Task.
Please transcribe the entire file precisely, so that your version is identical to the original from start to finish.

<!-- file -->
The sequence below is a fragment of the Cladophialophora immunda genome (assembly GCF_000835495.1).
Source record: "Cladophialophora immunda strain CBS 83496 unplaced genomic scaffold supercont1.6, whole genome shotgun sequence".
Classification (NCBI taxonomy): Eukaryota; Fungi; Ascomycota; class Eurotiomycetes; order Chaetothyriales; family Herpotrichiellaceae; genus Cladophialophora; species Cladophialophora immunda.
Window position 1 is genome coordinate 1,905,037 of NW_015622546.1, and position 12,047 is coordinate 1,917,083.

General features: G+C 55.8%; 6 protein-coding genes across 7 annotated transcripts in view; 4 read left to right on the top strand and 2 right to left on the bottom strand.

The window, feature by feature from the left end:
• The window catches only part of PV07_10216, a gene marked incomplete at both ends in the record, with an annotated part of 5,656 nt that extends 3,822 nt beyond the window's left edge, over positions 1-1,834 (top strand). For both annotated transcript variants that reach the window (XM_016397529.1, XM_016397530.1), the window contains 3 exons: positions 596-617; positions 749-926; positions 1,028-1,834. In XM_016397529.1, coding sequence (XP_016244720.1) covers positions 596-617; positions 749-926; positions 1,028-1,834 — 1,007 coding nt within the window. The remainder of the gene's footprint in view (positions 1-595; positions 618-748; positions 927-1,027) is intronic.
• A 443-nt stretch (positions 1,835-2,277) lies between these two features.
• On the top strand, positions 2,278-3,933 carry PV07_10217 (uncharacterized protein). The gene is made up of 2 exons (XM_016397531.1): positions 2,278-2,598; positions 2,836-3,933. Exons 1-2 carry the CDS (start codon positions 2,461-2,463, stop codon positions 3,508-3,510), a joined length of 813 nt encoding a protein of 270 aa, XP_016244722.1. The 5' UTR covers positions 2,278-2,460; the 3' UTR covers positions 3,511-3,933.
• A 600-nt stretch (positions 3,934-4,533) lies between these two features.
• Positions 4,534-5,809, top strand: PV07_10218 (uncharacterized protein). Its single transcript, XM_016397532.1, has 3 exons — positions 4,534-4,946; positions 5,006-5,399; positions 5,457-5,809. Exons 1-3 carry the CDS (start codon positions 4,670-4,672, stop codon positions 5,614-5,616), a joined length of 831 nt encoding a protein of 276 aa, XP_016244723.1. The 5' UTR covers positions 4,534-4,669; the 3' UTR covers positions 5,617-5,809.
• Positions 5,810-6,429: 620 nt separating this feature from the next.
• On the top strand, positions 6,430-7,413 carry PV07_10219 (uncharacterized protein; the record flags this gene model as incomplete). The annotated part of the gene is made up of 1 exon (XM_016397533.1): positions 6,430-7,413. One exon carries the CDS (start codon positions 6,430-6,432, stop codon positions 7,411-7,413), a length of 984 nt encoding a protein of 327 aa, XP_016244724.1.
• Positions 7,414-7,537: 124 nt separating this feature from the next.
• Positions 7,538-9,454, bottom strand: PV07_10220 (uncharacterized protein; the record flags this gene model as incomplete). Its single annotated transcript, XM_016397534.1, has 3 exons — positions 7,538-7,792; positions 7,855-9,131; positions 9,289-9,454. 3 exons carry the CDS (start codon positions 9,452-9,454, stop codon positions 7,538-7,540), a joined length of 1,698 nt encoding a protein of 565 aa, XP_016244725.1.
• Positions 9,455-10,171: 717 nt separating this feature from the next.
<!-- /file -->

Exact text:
The sequence below is a fragment of the Cladophialophora immunda genome (assembly GCF_000835495.1).
Source record: "Cladophialophora immunda strain CBS 83496 unplaced genomic scaffold supercont1.6, whole genome shotgun sequence".
Classification (NCBI taxonomy): Eukaryota; Fungi; Ascomycota; class Eurotiomycetes; order Chaetothyriales; family Herpotrichiellaceae; genus Cladophialophora; species Cladophialophora immunda.
Window position 1 is genome coordinate 1,905,037 of NW_015622546.1, and position 12,047 is coordinate 1,917,083.

General features: G+C 55.8%; 6 protein-coding genes across 7 annotated transcripts in view; 4 read left to right on the top strand and 2 right to left on the bottom strand.

The window, feature by feature from the left end:
• The window catches only part of PV07_10216, a gene marked incomplete at both ends in the record, with an annotated part of 5,656 nt that extends 3,822 nt beyond the window's left edge, over positions 1-1,834 (top strand). For both annotated transcript variants that reach the window (XM_016397529.1, XM_016397530.1), the window contains 3 exons: positions 596-617; positions 749-926; positions 1,028-1,834. In XM_016397529.1, coding sequence (XP_016244720.1) covers positions 596-617; positions 749-926; positions 1,028-1,834 — 1,007 coding nt within the window. The remainder of the gene's footprint in view (positions 1-595; positions 618-748; positions 927-1,027) is intronic.
• A 443-nt stretch (positions 1,835-2,277) lies between these two features.
• On the top strand, positions 2,278-3,933 carry PV07_10217 (uncharacterized protein). The gene is made up of 2 exons (XM_016397531.1): positions 2,278-2,598; positions 2,836-3,933. Exons 1-2 carry the CDS (start codon positions 2,461-2,463, stop codon positions 3,508-3,510), a joined length of 813 nt encoding a protein of 270 aa, XP_016244722.1. The 5' UTR covers positions 2,278-2,460; the 3' UTR covers positions 3,511-3,933.
• A 600-nt stretch (positions 3,934-4,533) lies between these two features.
• Positions 4,534-5,809, top strand: PV07_10218 (uncharacterized protein). Its single transcript, XM_016397532.1, has 3 exons — positions 4,534-4,946; positions 5,006-5,399; positions 5,457-5,809. Exons 1-3 carry the CDS (start codon positions 4,670-4,672, stop codon positions 5,614-5,616), a joined length of 831 nt encoding a protein of 276 aa, XP_016244723.1. The 5' UTR covers positions 4,534-4,669; the 3' UTR covers positions 5,617-5,809.
• Positions 5,810-6,429: 620 nt separating this feature from the next.
• On the top strand, positions 6,430-7,413 carry PV07_10219 (uncharacterized protein; the record flags this gene model as incomplete). The annotated part of the gene is made up of 1 exon (XM_016397533.1): positions 6,430-7,413. One exon carries the CDS (start codon positions 6,430-6,432, stop codon positions 7,411-7,413), a length of 984 nt encoding a protein of 327 aa, XP_016244724.1.
• Positions 7,414-7,537: 124 nt separating this feature from the next.
• Positions 7,538-9,454, bottom strand: PV07_10220 (uncharacterized protein; the record flags this gene model as incomplete). Its single annotated transcript, XM_016397534.1, has 3 exons — positions 7,538-7,792; positions 7,855-9,131; positions 9,289-9,454. 3 exons carry the CDS (start codon positions 9,452-9,454, stop codon positions 7,538-7,540), a joined length of 1,698 nt encoding a protein of 565 aa, XP_016244725.1.
• Positions 9,455-10,171: 717 nt separating this feature from the next.